Oh god! I remember kashayam-it was a must during the cold months in my village. I was usually chased all around the house, finally caught and force fed kashayam for my cold and asthma troubles! And what went in promptly came out!

So karpooravalli always holds bad food memories for me!

This plant's strong smell is also supposed to ward off mosquitoes in the vicinity.

Inji Pennu said...

Wow ! Terrific ! Terrfic Nandita!

I didnt know you could make fritters with this. I have these so much in my yard! Thanks a lot!

Anonymous said...

The bhajjis look delicious.My friend's mom used to make these often.Sometimes she used to make chutney out of it.

Priya said...

We grow this plant back home in coimbatore. Mom says its good for cold and makes kashayam with this. We dint know any other recipe with karpooravalli. Called mom this morning, gave her this recipe. She was got all excited !! She said she'l try it for a evening snack.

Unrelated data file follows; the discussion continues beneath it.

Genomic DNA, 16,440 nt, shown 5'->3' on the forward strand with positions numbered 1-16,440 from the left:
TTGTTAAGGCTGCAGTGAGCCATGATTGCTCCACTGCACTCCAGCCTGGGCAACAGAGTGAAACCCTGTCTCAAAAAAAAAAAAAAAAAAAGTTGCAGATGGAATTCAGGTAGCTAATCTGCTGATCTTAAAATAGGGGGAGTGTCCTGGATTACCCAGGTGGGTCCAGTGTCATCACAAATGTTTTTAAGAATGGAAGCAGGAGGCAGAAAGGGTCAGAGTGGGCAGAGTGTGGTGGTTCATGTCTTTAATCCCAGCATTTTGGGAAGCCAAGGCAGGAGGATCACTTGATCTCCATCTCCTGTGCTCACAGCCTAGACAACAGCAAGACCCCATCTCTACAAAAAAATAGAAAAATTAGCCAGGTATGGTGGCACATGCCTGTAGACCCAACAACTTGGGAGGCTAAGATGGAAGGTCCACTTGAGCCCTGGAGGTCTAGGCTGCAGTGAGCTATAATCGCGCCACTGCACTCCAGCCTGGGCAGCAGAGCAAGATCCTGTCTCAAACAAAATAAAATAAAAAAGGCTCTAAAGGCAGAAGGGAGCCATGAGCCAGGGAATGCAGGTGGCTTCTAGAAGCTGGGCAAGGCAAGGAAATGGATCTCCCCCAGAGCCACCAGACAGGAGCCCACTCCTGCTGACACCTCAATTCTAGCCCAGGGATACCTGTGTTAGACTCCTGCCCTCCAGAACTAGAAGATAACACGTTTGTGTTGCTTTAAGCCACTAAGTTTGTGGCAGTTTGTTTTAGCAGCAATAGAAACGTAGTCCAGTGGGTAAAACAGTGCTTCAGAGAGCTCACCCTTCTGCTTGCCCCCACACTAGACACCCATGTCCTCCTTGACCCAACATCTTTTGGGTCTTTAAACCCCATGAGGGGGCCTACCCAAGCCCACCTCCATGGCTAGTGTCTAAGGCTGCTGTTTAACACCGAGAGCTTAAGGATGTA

Btw the " COLEUS CHAPATICUS " looks very pretty ;)

Nandita said...

Garret-Hey thanks !

Malini- Ha ha, aint it fun to have discovered a TASTY way to deal with this plant and not being reminded of our sick days and kashayam? I'm sure if i eat too many of these, i'll be due for a good cup of kashayam :)

Inji Pennu- Just try it- i mean it, you'll give me a virtual hug that you could do something SO good and non-medicinal with this plant and I have my two friends to thank!

Kamakshi- I'm sure one can make chutney from this too-why if people can use oregano in some kind of pesto then we too can use karpooravalli in chutney Ha ha

Priya-I'm sure your mom will love them, it doesn't retain its full pungency after frying, just that delicate spicy flavour. I must say I liked it even more than my favourite onion bajji. I love the way moms and daughters share each other's recipe finds :)